I overslept again today. The dilemma is the following: I can not sleep without running the fan, which is quite noisy. With the fan running, I cannot sleep without earplugs. But with plugged ears, I cannot hear my alarm clock anymore. The solution appears to be a high volume alarm clock, which I need to buy rather sooner than later.
However, I went by moto to one of the persons I met yesterday in one of the meetings. He is the country representative of his organization and happened to study very close to where I spend my last two semesters in upstate New York. And he provided me with a couple of good articles as well as a handbook listing all the development organizations in the country. So I found a rather small number of organizations which potentially can provide me with the kind of information I am looking for. After an insightful and very specific conversation I went back home and later to the compound of the Ministry of Interior, where ‘my’ project office is located. My interim boss Shelley flew to Italy today and I met another GTZ (Andrew) consultant who serves as my reference person (Andrew) for the time of Shelley’s absence. Interestingly, although GTZ is sort of a German government organization, I did not meet a single German yet. That is not to say that I need Germans around me. Shelley is from Canada, Andrew from Britain, another consultant is from the US, and the rest seems to be local staff. This appears to be a good thing, since it gives jobs and training to locals and enables them to manage their own affairs.
Since I was there two hours before our appointment (I confused the time, possibly due to jet lag), I got the chance to talk to several of the local staff. This again was very interesting. Their general attitude towards minorities seems to be rather different (more critical, if not hostile) than the attitude exposed by foreign consultants. However, these short discussions are in no way representative. The climate in the office seems to be very friendly and positive. Particularly local people display a disarming smile on every occasion.
Andrew is another nice person. Although he is very busy, he dedicated about two hours to introduce me to his interpretation of the current political situation, which was quite interesting. However, he did not have much to say about ‘my’ issue. Actually, so far nobody had much to say about cultural minorities. People told me that there has not been much research on the situation of minority groups, although most of them agree that it is important to address the topic. Accordingly, the information I get is confusing and frequently contradicting. For the time being, it seems that I am rather on my own regarding the subject of my research.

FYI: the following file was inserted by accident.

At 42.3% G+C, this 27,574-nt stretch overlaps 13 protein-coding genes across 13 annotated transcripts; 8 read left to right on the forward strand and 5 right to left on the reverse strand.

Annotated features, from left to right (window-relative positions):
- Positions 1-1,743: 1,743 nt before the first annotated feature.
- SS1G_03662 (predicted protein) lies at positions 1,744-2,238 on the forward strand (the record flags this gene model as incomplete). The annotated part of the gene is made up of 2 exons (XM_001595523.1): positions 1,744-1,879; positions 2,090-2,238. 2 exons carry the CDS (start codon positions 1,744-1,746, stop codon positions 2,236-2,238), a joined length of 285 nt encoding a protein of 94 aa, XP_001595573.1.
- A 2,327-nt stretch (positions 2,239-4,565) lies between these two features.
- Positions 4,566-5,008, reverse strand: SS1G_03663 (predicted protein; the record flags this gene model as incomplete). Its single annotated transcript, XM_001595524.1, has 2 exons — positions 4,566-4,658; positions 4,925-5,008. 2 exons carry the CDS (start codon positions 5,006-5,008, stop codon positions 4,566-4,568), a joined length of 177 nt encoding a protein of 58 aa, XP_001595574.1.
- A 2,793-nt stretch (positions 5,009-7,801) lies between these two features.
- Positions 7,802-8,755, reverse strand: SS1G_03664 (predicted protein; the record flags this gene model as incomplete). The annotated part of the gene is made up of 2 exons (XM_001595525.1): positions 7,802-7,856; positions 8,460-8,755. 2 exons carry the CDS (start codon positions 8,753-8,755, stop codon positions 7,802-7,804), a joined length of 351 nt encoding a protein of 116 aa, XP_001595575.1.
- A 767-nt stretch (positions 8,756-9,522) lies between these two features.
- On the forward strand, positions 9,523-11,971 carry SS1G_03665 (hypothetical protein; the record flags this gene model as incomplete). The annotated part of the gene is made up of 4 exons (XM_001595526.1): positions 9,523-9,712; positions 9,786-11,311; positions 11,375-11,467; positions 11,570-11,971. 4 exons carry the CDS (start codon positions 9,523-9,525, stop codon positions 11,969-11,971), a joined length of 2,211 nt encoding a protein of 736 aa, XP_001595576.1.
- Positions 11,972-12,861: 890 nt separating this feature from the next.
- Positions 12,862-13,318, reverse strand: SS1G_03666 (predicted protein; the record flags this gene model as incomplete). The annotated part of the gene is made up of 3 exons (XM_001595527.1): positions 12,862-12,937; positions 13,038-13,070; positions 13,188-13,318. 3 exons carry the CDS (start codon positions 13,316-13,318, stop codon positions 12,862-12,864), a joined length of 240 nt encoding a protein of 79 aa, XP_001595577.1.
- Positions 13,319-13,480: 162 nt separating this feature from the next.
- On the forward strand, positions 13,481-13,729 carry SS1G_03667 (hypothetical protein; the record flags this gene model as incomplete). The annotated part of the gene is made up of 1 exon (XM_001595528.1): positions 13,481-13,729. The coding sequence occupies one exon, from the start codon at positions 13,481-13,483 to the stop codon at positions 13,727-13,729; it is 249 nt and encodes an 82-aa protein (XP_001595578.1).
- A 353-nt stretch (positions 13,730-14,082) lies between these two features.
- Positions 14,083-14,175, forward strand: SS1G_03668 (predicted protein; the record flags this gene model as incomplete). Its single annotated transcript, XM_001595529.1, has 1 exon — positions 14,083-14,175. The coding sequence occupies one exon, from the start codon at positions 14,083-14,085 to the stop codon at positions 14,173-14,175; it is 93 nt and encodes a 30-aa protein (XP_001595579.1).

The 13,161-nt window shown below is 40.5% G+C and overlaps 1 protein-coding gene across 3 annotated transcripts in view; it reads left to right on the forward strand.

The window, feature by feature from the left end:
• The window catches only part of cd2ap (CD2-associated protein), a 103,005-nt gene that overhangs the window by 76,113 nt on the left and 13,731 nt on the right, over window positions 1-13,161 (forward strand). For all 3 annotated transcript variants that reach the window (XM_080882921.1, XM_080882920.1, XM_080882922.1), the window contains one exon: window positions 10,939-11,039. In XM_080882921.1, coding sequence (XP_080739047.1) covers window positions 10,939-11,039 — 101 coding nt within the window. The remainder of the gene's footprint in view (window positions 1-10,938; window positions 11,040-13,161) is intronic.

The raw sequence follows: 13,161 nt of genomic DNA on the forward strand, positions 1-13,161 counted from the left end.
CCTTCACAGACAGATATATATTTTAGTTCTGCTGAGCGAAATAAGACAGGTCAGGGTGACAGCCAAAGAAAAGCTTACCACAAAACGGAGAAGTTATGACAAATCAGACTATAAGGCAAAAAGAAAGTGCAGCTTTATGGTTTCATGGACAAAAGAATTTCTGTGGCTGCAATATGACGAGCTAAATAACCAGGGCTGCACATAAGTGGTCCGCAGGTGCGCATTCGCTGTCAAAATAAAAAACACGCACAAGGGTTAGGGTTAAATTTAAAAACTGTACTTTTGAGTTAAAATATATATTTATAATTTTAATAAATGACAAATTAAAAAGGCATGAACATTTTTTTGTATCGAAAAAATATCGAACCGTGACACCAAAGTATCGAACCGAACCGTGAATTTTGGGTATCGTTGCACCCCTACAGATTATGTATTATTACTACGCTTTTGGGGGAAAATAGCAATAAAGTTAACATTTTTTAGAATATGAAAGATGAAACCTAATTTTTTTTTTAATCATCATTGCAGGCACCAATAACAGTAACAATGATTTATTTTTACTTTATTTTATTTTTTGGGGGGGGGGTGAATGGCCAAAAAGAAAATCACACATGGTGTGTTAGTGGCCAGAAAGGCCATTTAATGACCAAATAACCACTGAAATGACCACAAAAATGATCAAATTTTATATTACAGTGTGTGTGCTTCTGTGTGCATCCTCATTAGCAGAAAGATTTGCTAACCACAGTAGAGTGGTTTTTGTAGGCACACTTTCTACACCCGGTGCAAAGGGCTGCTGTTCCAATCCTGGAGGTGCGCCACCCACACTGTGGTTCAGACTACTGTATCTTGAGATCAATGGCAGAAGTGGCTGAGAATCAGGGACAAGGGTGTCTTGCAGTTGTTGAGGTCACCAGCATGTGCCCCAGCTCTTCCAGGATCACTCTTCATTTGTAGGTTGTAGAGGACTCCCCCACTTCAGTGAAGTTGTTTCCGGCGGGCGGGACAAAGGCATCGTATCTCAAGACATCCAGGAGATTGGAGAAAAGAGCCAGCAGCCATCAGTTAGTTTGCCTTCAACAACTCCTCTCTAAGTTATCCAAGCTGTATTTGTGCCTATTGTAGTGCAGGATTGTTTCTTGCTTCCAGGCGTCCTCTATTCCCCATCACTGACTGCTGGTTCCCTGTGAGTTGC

So far, it was raining heavily every day in the afternoon and I though this happens during the entire rainy season. However, it did not rain today. Unfortunately, because there is no cloud to shield from the brutal sun light and nothing to cool down the temperature to bearable levels.
Late in the afternoon I was back in my guesthouse. I went to a close by supermarket and was surprised to find everything one would expect in a Western retail store. Pricy, though. Apparently, this is a place where foreigners and rich locals buy. In general, I was surprised to find that there is a significant number of foreigners. Backpackers as well as people that seem to work here. This makes things easier. In Ethiopia, where I spend a couple of month, I was always the only white guy on the street. This got me much attention. More than I would have wanted, since I always felt ‘on stage’, which is a very stressful thing for me. Here, a white fellow is not such an exotic event and I feel I can more freely through the town.
The high number of internet cafes and cell phone shops is surprising, too. Virtually every other business seems to supply cell phones. And most of the rest are internet cafes. Everybody seems to have a cell phone and apparently people like to use them.
Later in the evening, I went to one of the internet cafes to check my email. Back in the guesthouse I started to read some of the papers that accumulate in my cupboard and to write down this here. Then I ordered a double shot of tequila. It turned out to be a generously filled water glass. I just had it and I better not continue writing at this point.
2 thoughts on “Small Steps”
deinem Ouput nach zu urteilen, stecktst du wohl voll in deinem Element.
hast du schon einen neuen Wecker? Falls nicht hätte ich noch einen venezuela-erprobten der mir nicht gehört 😉
schöne Homepage hast du hier. Ich bin ja ganz begeistert von deinen Fotos. Man könnte meinen, das ist das Paradies wo du bist, wenn ich es nicht besser wüßte… Ich werd ab jetzt öfter mal vorbeischauen.
Grüße aus Potsdam